Los Angeles and Environs, 1937
Too Much for the Man
Gladys Knight once sang the line, "L.A. proved too much for the man." In Chinatown, L.A. proves too much for Jake Gittes, despite all his tough detective work.
It turns out these perpetually sunny skies and orange groves are surrounding a den of iniquity, a place seething with corruption and dark secrets—like greed, murder, and incest.
That being said, the Greater Los Angeles area in 1937 still looks pretty good. There are some nice pastoral landscapes nearby (featuring all those orange groves), pretty sunsets, there's no nightmarish L.A. freeway system, and the city hasn't become choked with smog. It's a healthy, pretty place—it's La-La Land.
But the secrets that lie beneath this pleasant facade are pretty freaking terrible. And those secrets frequently involve the rich and powerful ripping off everyone else.
Trouble in Paradise
According to Professor Ewa Mazierska's book on Roman Polanski's films, the movie's version of L.A. indicates that only the elite can afford to live the SoCal dream life that so many people desire:
Hollis Mulwray's estate looks like a rustic paradise with ponds, porches, and gazebos. However, the fact that it belongs to one of the richest families in the town makes us realize that only the minority of the town's population enjoys the paradise. Wherever Gittes goes, he sees signs reading "private property" or "no trespassing," and eventually he is beaten up when he enters somebody's orchard. (Source: Ewa Mazierska. Roman Polanski: The Cinema of a Cultural Traveller. I.B. Tauris: 2007. 79.)
This is all true—although when Jake enters the farmer's orchard, he's beat up because they suspect him of being an operative working for the water department, which is in the process of cheating and terrorizing all the farmers.
So, the greed of the water department has infected these peaceful orange groves with a violent strain of suspicion—it's justified, but totally out of keeping with the pastoral landscape.
With the retirement home Noah Cross is using to mask his water theft scheme, we see the same thing in process—on the surface, it looks like a peaceful old folks' home, but it's actually being manipulated to serve the forces of greed.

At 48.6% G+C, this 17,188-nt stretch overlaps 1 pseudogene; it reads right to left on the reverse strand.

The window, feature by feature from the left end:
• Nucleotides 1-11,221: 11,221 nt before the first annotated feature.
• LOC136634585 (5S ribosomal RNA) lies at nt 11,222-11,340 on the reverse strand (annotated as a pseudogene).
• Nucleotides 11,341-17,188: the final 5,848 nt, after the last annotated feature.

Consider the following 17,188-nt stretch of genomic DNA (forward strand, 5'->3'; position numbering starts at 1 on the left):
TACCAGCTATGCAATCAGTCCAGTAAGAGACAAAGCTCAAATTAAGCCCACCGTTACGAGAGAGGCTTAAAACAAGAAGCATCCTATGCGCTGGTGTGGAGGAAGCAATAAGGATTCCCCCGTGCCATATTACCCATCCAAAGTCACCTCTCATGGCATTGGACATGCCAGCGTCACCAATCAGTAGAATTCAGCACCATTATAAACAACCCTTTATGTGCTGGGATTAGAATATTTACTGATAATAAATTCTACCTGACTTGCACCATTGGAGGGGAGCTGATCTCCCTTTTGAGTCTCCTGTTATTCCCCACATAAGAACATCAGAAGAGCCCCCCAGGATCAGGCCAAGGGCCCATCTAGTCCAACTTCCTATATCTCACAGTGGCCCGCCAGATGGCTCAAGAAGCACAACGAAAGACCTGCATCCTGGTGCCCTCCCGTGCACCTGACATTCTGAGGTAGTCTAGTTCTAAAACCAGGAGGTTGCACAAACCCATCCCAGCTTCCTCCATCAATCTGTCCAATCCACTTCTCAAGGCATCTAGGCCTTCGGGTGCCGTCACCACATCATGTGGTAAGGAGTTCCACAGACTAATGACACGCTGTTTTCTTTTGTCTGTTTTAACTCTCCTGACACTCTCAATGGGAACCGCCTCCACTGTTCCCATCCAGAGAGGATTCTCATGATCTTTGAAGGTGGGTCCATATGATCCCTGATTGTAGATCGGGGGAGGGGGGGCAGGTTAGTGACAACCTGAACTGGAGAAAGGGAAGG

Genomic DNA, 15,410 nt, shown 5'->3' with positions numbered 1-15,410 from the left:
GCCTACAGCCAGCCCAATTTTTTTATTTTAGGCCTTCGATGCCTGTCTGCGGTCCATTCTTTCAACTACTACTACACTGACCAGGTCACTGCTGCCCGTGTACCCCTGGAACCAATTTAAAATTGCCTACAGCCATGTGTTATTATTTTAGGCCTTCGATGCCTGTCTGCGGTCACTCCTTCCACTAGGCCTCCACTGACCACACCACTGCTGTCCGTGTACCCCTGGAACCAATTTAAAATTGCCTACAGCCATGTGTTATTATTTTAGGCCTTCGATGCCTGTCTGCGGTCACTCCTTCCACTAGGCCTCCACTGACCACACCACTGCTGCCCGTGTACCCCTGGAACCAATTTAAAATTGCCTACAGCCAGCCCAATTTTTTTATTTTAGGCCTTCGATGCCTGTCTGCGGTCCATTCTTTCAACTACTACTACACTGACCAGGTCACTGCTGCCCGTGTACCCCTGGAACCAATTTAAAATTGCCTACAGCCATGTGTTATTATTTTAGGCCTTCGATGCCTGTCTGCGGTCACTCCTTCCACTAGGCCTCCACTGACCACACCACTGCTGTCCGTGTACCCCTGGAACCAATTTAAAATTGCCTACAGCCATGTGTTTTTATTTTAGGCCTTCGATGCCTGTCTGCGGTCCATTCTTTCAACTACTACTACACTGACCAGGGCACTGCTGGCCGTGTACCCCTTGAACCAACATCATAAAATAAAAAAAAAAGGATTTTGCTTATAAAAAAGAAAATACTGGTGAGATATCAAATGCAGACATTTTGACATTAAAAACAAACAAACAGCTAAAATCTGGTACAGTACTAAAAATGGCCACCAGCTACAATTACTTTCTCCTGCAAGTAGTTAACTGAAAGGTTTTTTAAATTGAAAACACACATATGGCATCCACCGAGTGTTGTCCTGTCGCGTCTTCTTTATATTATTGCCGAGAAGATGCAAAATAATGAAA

Wait…Where's Chinatown in this Movie?
We don't actually see L.A.'s Chinatown until the end of the movie. And even when we do, it's not totally obvious as a Chinatown. Unlike Chinatowns in San Francisco or New York, there's no fancy gateway or sign proclaiming, say, "Now Entering Chinatown, Home Of The Most Delicious Food In The City."
(Man. We could really go for some soup dumplings right about now.)
In this Chinatown, it looks like there's just some Chinese signage on the buildings. We don't actually see any prolonged interaction between Jake the Chinese population.
What's crucial about the location, though, is that it helps establish Jake's character arc. He left being a cop in Chinatown in order to escape the confusion of dealing with a culture he didn't understand…and rid himself of the frustration of failing to help people.
Now, the same thing is happening again—except, in this case, it's his failure to understand the nature of Noah Cross and Noah's culture of corruption that's defeated him. That's right: the evilness of Noah Cross is even more incomprehensible to Jake than trying to do business in a foreign language.
Blood for Water
Strangely enough, the events in Chinatown are partly based on real historical events. In Southern California in the 1920s there were a series of disputes of water rights known as the "California Water Wars."
There was a controversial dam-building project led by William Mulholland—whose name is intentionally similar to Hollis Mulwray's—which ended in the collapse of a dam and the deaths of many people. (Source)
The movie switches the time frame to the thirties, but the fact that this is based on something real makes the movie's atmosphere more affecting. We know that things like water theft and institutional corruption really do happen, so when incest enters the picture we have to confront the fact that something so disturbing also fits into the world that we all inhabit.